Balancing airlines’ demands for efficiency versus the cost of assisting less mobile customers is something Samantha sets about with a passion. She recalled a discussion with the head of planning for one airline where she pointed out that flights from some destinations – Malaga for example – would have a much higher proportion of PRM passengers than other more business-focused destinations such as Frankfurt and therefore scheduling should allow for the additional turnaround time required. Eventually the planner changed the schedule to reduce the pressure.
She spends a lot of time talking to the various groups across Heathrow and works with the OmniServ Disability Advocate who provides additional insight into customer needs and how issues can be resolved.
Although the tension between cost and service provision will never go away, Samantha made the point that if you get it right for the customer the challenge will solve itself as more people will choose to use an airport/airline who get accessibility right.
With the number of passengers requiring assistance is growing at a rate of 7% as opposed to 5% for those who don’t, it’s a demand that’s only going to increase.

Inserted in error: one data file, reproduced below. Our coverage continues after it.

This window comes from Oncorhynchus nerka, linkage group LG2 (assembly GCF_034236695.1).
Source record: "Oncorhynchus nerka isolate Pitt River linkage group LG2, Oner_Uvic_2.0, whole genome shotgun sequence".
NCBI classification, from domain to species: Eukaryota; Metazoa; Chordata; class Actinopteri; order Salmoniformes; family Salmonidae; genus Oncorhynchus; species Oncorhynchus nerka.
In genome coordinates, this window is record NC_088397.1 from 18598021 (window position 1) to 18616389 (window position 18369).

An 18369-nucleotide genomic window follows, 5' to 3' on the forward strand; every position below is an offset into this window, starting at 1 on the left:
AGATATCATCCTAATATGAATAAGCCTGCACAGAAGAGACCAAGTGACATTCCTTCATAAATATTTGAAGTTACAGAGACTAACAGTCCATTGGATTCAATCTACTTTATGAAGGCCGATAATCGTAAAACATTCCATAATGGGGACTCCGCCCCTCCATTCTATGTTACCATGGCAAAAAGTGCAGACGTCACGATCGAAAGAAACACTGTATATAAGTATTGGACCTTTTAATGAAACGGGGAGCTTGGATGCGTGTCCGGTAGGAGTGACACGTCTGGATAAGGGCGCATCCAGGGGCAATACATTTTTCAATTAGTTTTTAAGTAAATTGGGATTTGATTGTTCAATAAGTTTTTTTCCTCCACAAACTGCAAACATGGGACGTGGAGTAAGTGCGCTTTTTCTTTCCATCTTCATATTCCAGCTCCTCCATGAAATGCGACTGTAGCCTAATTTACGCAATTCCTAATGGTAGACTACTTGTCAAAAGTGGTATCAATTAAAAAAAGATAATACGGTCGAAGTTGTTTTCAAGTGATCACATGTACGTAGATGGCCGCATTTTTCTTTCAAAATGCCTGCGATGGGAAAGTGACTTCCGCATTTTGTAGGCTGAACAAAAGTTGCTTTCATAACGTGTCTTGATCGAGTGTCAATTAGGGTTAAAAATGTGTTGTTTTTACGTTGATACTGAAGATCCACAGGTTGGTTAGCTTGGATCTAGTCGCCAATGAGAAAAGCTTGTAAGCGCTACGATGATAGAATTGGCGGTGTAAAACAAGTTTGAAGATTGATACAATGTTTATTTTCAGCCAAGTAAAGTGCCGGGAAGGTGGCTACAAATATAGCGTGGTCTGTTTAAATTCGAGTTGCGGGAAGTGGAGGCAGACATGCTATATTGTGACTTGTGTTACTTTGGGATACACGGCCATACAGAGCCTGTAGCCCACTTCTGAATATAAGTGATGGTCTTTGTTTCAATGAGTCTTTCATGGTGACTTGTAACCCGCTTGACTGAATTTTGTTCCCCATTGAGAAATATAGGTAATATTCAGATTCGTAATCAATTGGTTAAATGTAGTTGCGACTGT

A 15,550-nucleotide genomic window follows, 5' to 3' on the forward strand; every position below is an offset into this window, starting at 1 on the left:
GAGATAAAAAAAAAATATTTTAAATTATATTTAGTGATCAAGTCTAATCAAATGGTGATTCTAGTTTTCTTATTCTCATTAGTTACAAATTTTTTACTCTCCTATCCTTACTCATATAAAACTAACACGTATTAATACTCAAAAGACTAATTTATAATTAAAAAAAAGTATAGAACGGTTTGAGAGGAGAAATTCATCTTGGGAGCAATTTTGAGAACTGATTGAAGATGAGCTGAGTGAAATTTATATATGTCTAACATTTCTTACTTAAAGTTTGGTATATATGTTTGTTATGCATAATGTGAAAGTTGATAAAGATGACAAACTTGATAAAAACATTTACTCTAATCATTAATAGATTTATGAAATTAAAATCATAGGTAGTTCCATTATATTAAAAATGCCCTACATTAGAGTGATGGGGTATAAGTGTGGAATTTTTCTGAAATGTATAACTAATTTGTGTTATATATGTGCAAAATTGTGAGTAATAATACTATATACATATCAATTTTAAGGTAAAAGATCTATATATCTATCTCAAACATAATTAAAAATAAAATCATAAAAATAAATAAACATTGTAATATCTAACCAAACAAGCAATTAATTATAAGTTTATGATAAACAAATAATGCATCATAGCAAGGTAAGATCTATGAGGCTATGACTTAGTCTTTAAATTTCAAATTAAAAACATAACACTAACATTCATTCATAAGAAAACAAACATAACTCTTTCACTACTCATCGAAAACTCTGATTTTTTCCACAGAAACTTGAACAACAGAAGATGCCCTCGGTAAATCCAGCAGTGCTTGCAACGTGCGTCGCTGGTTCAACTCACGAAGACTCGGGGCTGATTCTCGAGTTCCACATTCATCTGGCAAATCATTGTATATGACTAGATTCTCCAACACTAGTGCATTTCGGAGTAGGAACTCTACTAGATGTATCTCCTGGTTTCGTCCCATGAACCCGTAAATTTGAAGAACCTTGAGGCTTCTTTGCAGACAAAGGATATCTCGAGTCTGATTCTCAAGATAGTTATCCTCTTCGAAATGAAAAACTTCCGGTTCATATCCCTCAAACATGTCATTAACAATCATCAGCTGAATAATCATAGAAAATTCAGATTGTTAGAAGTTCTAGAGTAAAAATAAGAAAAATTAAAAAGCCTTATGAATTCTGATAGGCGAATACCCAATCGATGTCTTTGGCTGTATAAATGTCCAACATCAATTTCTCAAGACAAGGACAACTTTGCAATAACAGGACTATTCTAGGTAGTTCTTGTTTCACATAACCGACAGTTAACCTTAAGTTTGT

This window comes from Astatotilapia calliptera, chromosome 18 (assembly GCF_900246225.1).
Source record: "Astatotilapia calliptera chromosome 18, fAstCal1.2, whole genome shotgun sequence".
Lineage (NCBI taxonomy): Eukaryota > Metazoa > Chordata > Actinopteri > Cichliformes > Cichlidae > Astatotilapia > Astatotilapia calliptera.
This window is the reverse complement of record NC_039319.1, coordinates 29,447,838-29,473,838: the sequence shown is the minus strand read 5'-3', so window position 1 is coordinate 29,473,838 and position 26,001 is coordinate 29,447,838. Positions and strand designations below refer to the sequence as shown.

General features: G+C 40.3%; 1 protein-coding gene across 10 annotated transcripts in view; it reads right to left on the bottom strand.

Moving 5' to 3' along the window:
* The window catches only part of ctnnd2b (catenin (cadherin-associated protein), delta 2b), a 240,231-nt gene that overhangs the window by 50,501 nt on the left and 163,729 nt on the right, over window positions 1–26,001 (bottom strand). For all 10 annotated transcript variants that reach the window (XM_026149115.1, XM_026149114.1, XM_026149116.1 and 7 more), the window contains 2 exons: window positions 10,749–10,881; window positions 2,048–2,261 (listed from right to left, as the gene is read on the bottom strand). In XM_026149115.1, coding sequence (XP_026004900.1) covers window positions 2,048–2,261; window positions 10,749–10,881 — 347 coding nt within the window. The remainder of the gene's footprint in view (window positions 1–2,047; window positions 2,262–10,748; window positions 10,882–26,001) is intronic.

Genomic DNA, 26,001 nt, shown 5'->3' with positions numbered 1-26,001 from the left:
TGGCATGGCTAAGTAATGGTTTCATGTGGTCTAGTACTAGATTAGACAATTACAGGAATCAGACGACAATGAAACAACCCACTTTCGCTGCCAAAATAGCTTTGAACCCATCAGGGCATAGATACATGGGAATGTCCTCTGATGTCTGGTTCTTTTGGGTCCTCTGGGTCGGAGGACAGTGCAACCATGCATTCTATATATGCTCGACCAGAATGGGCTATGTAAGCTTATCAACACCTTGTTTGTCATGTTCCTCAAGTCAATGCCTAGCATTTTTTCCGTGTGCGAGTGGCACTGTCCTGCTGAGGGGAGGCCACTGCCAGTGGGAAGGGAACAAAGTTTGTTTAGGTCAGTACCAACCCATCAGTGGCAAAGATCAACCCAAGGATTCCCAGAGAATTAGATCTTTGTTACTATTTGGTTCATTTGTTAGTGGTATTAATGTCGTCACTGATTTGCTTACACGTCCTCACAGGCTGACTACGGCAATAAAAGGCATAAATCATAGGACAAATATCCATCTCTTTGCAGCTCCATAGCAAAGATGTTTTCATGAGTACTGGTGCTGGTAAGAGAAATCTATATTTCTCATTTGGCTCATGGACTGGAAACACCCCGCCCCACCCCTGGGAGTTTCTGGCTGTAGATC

OmniServ is constantly seeking opportunities to improve the experience through new technology. In celebration of International Wheelchair in March they showcased the WHILL, a high-tech solution which has been dubbed “the world’s most futuristic-looking wheelchair“. Designed by a start-up company created by a team of engineers from Japanese companies Sony, Toyota, Olympus and Panasonic and when used in conjunction with beacon technology, mobile devices and other systems, these can be controlled using smartphones, can travel in convoy through an airport and, eventually, will be able to be programmed to move themselves to where they are needed, without passengers or attendants.
Reaction from representatives of disability charities and wheelchair users was positive and the device also attracted attention from able-bodied millennials who saw it as a cool way to move through the airport.
Such facilities will give customers increasing independence and have the potential to drive efficiencies, but the human touch is still very important. Samantha’s aim is to have people whose level of intuition is so great that they will be able to understand customers’ needs and simply ask “how can I make your journey better?”
The airline industry is a high-volume business, with considerable competition for the lower end of the market where margins are tight. In such a world it’s theoretically easier if passengers can all be treated as uniform entities conforming to a standard set of behaviours. In Samantha Berry’s world such a “one size fits all” approach is highly inappropriate and, in the long-term, counterproductive. She recognises that the foundation of a great customer experience is to treat customers like the unique human beings that they are and to provide a service accordingly.